New infertility guidelines
20th February 2012 - New guidelines on fertility treatment have been published for the NHS in England and Wales.
The National Institute for Health and Clinical Excellence (NICE) sets out when and how fertility problems should be investigated and treated.
The new recommendations include same sex couples, people who are about to have cancer treatment and want to preserve their fertility, people with an infectious disease, such as Hepatitis B or HIV and those who are unable to have sex, such as people with a physical disability.
Infertility is a medical condition that affects around one in seven heterosexual couples. It can cause significant distress for those trying to have a baby, which can potentially lead to depression and the break-down of relationships.
The updated guidance makes a number of changes, including:
Most people with unexplained infertility, mild endometriosis or mild male factor infertility should attempt to conceive through regular vaginal intercourse for two years rather than receiving intrauterine insemination. NICE says this has been shown to be the best way to achieve a live birth. However, the two years can include up to one year before their fertility
Investigations if the couple have been having regular unprotected intercourse.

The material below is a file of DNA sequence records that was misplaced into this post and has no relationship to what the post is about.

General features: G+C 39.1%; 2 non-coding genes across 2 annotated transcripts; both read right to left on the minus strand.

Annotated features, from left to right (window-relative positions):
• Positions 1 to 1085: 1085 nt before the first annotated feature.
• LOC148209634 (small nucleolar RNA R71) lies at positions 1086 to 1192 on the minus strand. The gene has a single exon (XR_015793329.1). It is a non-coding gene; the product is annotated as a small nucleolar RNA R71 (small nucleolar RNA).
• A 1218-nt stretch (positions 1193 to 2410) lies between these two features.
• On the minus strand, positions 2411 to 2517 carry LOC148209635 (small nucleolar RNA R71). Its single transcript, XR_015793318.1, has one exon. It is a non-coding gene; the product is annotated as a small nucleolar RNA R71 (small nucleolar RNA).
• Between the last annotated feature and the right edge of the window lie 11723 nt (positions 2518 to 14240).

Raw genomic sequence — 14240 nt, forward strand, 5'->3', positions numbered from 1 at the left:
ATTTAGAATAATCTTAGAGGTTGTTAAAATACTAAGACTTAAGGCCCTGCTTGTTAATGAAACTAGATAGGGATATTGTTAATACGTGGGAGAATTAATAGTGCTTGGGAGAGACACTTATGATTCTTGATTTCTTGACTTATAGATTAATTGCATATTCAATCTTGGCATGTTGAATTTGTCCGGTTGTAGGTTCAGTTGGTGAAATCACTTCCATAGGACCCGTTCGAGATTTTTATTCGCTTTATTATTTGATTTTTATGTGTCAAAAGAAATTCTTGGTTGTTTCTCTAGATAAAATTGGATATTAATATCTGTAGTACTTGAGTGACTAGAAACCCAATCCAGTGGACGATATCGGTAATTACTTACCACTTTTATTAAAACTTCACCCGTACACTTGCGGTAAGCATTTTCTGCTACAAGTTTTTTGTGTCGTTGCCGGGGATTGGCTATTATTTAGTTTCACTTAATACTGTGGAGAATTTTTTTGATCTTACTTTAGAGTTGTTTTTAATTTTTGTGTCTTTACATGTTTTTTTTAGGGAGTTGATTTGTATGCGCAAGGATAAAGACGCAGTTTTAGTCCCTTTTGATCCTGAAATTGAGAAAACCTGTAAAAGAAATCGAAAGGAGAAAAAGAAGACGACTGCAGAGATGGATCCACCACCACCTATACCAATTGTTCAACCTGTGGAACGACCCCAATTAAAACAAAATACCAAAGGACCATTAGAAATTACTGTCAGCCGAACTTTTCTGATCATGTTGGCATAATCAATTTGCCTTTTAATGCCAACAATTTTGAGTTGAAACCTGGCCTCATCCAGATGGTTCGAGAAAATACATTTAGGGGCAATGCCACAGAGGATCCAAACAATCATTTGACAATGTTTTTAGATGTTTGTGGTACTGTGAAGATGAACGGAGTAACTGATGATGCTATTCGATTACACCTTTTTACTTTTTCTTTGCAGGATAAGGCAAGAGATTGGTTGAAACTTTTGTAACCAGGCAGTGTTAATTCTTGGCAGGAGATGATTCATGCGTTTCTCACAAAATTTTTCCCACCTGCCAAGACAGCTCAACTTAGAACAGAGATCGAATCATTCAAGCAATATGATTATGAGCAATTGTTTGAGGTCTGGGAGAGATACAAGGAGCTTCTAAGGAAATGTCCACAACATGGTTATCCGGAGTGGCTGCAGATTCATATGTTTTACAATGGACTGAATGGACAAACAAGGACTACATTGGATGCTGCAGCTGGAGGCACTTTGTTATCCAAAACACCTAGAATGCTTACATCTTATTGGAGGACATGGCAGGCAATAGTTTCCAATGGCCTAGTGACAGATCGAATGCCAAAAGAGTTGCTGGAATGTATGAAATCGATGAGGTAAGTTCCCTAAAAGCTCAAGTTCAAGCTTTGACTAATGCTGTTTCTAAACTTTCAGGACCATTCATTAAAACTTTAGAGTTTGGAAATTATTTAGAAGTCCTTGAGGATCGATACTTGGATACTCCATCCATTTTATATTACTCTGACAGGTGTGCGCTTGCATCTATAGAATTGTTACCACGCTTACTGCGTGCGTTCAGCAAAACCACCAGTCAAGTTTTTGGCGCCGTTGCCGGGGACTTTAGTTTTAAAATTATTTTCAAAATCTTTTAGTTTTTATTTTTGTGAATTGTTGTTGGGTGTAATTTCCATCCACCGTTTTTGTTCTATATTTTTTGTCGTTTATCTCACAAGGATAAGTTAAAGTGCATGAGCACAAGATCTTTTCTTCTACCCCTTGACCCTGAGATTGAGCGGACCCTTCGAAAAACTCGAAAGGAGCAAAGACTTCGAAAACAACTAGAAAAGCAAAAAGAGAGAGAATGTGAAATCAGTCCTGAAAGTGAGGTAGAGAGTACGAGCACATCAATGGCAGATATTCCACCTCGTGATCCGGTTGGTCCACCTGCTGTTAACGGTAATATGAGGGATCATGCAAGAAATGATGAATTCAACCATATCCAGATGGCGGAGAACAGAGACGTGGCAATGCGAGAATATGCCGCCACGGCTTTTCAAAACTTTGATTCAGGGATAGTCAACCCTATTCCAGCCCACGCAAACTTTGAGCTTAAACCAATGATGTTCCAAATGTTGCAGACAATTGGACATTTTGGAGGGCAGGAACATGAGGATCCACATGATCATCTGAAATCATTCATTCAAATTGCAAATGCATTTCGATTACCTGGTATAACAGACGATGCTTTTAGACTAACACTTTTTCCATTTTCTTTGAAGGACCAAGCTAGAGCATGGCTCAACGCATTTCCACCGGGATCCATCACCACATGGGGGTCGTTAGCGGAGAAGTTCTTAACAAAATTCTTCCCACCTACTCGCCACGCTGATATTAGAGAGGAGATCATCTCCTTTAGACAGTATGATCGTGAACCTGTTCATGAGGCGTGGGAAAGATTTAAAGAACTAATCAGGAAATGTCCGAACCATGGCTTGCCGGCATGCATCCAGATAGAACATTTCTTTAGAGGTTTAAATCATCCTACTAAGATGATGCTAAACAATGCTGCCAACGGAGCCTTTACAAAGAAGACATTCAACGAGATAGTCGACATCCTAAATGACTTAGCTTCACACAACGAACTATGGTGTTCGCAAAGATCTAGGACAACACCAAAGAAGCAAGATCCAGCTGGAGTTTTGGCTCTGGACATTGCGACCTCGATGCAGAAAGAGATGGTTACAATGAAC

IVF treatment is recommended for eligible women who have been unable to conceive after two years of regular vaginal intercourse (or 12 cycles of artificial insemination). That's one year earlier than under the old guidance.
Previously, NICE did not recommend IVF for women older than 39. Women aged 40-42 years who have not conceived after two years of regular unprotected sex or 12 cycles of artificial insemination will now be offered one full cycle, as long as they meet certain criteria. These include never having had IVF treatment before and with no evidence of low ovarian reserve.
Oral ovarian stimulation medicines, such as clomifene citrate, anastrozole or letrozole, will not be offered to women with unexplained infertility.
There are changes to the recommended number of fresh or frozen embryos to transfer in IVF treatment, depending on the woman's age. This ranges from one embryo for the first full IVF cycle for a woman under 37 to two double embryo transfers for women aged 40-42.
Intrauterine insemination may be offered as a treatment for people who are unable to, or would find it very difficult to, have vaginal intercourse because of a diagnosed physical disability, psychosexual problem, HIV status and those in same-sex relationships.
As part of fertility treatment, couples will be told of lifestyle issues which could be affecting their ability to have children.
- Men and women who smoke will be told this is likely to harm fertility.
- Women with a body mass index (BMI) of 30 will be told that they are likely to take longer to conceive.
- When it comes to tight underwear for men, men will be told there is an association between elevated scrotal temperature and reduced semen quality
- Women who are trying to become pregnant should know that taking no more than one or two units of alcohol once or twice a week and avoiding getting drunk, reduces the risk of harming a developing foetus. For men, alcohol consumption within the recommended three to four units per day is unlikely to affect semen quality, but excessive alcohol intake is detrimental to semen quality.
- People will be informed that drinking more than one unit of alcohol a day reduces the effectiveness of assisted reproduction procedures, including IVF.